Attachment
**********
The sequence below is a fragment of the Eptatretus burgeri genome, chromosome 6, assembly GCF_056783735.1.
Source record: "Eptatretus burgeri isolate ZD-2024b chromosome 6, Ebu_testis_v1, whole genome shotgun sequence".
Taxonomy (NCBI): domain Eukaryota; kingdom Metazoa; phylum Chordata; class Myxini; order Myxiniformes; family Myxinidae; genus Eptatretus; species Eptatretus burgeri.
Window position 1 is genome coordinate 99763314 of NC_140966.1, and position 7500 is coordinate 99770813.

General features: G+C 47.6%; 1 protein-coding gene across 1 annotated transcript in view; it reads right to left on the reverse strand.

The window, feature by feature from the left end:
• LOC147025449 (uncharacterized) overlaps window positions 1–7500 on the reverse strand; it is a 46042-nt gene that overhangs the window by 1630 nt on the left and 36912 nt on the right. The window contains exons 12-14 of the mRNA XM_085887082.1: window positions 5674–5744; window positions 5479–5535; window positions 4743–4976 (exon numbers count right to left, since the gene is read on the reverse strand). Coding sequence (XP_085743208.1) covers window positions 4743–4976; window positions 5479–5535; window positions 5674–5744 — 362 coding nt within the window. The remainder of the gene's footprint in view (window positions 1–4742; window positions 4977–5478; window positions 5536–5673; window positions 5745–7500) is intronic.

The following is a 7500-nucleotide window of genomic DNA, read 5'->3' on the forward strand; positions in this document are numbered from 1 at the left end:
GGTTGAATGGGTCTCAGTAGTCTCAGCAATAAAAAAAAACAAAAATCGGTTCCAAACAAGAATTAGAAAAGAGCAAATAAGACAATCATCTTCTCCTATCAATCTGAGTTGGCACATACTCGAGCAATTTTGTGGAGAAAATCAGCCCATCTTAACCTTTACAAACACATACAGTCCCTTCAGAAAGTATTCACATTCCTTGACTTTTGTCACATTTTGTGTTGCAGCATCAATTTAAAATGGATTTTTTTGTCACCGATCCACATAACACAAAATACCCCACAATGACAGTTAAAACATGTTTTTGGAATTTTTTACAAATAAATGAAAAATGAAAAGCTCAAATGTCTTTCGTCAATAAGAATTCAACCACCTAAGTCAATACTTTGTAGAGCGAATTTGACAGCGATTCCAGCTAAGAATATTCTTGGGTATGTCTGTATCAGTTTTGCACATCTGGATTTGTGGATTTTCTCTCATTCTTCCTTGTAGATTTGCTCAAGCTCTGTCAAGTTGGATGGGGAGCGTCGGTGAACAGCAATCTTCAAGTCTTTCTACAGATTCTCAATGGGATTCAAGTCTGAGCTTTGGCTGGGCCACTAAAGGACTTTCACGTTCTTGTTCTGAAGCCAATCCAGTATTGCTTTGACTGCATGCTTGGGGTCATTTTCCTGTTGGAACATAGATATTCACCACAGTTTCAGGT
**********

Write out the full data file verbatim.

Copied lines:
The sequence below is a fragment of the Eptatretus burgeri genome, chromosome 6, assembly GCF_056783735.1.
Source record: "Eptatretus burgeri isolate ZD-2024b chromosome 6, Ebu_testis_v1, whole genome shotgun sequence".
Taxonomy (NCBI): domain Eukaryota; kingdom Metazoa; phylum Chordata; class Myxini; order Myxiniformes; family Myxinidae; genus Eptatretus; species Eptatretus burgeri.
Window position 1 is genome coordinate 99763314 of NC_140966.1, and position 7500 is coordinate 99770813.

General features: G+C 47.6%; 1 protein-coding gene across 1 annotated transcript in view; it reads right to left on the reverse strand.

The window, feature by feature from the left end:
• LOC147025449 (uncharacterized) overlaps window positions 1–7500 on the reverse strand; it is a 46042-nt gene that overhangs the window by 1630 nt on the left and 36912 nt on the right. The window contains exons 12-14 of the mRNA XM_085887082.1: window positions 5674–5744; window positions 5479–5535; window positions 4743–4976 (exon numbers count right to left, since the gene is read on the reverse strand). Coding sequence (XP_085743208.1) covers window positions 4743–4976; window positions 5479–5535; window positions 5674–5744 — 362 coding nt within the window. The remainder of the gene's footprint in view (window positions 1–4742; window positions 4977–5478; window positions 5536–5673; window positions 5745–7500) is intronic.

The following is a 7500-nucleotide window of genomic DNA, read 5'->3' on the forward strand; positions in this document are numbered from 1 at the left end:
GGTTGAATGGGTCTCAGTAGTCTCAGCAATAAAAAAAAACAAAAATCGGTTCCAAACAAGAATTAGAAAAGAGCAAATAAGACAATCATCTTCTCCTATCAATCTGAGTTGGCACATACTCGAGCAATTTTGTGGAGAAAATCAGCCCATCTTAACCTTTACAAACACATACAGTCCCTTCAGAAAGTATTCACATTCCTTGACTTTTGTCACATTTTGTGTTGCAGCATCAATTTAAAATGGATTTTTTTGTCACCGATCCACATAACACAAAATACCCCACAATGACAGTTAAAACATGTTTTTGGAATTTTTTACAAATAAATGAAAAATGAAAAGCTCAAATGTCTTTCGTCAATAAGAATTCAACCACCTAAGTCAATACTTTGTAGAGCGAATTTGACAGCGATTCCAGCTAAGAATATTCTTGGGTATGTCTGTATCAGTTTTGCACATCTGGATTTGTGGATTTTCTCTCATTCTTCCTTGTAGATTTGCTCAAGCTCTGTCAAGTTGGATGGGGAGCGTCGGTGAACAGCAATCTTCAAGTCTTTCTACAGATTCTCAATGGGATTCAAGTCTGAGCTTTGGCTGGGCCACTAAAGGACTTTCACGTTCTTGTTCTGAAGCCAATCCAGTATTGCTTTGACTGCATGCTTGGGGTCATTTTCCTGTTGGAACATAGATATTCACCACAGTTTCAGGT